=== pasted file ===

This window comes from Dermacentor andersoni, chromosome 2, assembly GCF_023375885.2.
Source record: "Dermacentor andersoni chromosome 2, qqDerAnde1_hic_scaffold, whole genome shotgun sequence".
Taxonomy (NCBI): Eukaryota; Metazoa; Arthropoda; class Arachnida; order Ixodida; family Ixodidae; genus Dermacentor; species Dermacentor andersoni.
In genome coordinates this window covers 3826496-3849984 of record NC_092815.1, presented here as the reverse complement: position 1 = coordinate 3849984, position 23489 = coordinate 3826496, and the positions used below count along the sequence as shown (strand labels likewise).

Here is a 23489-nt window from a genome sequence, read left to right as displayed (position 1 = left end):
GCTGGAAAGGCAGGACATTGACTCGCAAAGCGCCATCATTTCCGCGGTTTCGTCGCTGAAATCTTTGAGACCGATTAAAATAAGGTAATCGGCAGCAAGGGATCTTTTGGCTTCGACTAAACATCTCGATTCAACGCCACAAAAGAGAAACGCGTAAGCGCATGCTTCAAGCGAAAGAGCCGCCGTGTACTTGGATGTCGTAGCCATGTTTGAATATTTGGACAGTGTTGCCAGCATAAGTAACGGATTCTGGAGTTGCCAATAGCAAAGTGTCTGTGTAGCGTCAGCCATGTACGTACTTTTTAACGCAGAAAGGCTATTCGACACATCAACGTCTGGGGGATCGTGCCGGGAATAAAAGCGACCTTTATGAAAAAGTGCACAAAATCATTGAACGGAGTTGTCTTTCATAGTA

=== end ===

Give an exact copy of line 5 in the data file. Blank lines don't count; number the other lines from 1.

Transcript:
Here is a 23489-nt window from a genome sequence, read left to right as displayed (position 1 = left end):